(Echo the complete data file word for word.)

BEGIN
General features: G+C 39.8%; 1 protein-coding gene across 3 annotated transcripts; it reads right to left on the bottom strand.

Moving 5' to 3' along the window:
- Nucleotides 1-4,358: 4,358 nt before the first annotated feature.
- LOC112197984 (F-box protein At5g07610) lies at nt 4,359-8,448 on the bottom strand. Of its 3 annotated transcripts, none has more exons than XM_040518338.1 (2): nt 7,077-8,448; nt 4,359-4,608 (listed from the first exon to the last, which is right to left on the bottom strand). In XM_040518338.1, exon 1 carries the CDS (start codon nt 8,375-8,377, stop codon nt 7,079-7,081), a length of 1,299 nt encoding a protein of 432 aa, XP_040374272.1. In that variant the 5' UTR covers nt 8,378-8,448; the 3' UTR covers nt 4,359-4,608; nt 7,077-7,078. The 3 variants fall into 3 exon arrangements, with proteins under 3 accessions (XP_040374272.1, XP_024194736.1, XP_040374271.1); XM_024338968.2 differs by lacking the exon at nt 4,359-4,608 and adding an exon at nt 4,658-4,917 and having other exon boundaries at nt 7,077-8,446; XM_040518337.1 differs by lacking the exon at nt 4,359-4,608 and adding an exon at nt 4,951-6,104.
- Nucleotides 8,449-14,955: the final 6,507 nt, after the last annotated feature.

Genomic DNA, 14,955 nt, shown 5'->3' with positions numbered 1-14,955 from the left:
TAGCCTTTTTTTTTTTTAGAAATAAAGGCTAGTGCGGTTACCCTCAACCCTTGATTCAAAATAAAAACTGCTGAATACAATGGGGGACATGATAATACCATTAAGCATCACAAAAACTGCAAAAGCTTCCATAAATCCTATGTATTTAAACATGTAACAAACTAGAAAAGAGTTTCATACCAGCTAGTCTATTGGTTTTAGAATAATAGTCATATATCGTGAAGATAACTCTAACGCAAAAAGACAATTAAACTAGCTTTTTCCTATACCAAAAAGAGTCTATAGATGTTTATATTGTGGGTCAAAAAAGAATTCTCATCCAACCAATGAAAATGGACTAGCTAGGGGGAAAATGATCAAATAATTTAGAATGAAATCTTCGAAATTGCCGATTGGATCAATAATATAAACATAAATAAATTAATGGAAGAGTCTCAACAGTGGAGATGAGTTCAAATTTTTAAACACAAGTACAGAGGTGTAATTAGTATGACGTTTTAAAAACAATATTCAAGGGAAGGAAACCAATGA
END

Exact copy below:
General features: G+C 39.8%; 1 protein-coding gene across 3 annotated transcripts; it reads right to left on the bottom strand.

Moving 5' to 3' along the window:
- Nucleotides 1-4,358: 4,358 nt before the first annotated feature.
- LOC112197984 (F-box protein At5g07610) lies at nt 4,359-8,448 on the bottom strand. Of its 3 annotated transcripts, none has more exons than XM_040518338.1 (2): nt 7,077-8,448; nt 4,359-4,608 (listed from the first exon to the last, which is right to left on the bottom strand). In XM_040518338.1, exon 1 carries the CDS (start codon nt 8,375-8,377, stop codon nt 7,079-7,081), a length of 1,299 nt encoding a protein of 432 aa, XP_040374272.1. In that variant the 5' UTR covers nt 8,378-8,448; the 3' UTR covers nt 4,359-4,608; nt 7,077-7,078. The 3 variants fall into 3 exon arrangements, with proteins under 3 accessions (XP_040374272.1, XP_024194736.1, XP_040374271.1); XM_024338968.2 differs by lacking the exon at nt 4,359-4,608 and adding an exon at nt 4,658-4,917 and having other exon boundaries at nt 7,077-8,446; XM_040518337.1 differs by lacking the exon at nt 4,359-4,608 and adding an exon at nt 4,951-6,104.
- Nucleotides 8,449-14,955: the final 6,507 nt, after the last annotated feature.

Genomic DNA, 14,955 nt, shown 5'->3' with positions numbered 1-14,955 from the left:
TAGCCTTTTTTTTTTTTAGAAATAAAGGCTAGTGCGGTTACCCTCAACCCTTGATTCAAAATAAAAACTGCTGAATACAATGGGGGACATGATAATACCATTAAGCATCACAAAAACTGCAAAAGCTTCCATAAATCCTATGTATTTAAACATGTAACAAACTAGAAAAGAGTTTCATACCAGCTAGTCTATTGGTTTTAGAATAATAGTCATATATCGTGAAGATAACTCTAACGCAAAAAGACAATTAAACTAGCTTTTTCCTATACCAAAAAGAGTCTATAGATGTTTATATTGTGGGTCAAAAAAGAATTCTCATCCAACCAATGAAAATGGACTAGCTAGGGGGAAAATGATCAAATAATTTAGAATGAAATCTTCGAAATTGCCGATTGGATCAATAATATAAACATAAATAAATTAATGGAAGAGTCTCAACAGTGGAGATGAGTTCAAATTTTTAAACACAAGTACAGAGGTGTAATTAGTATGACGTTTTAAAAACAATATTCAAGGGAAGGAAACCAATGA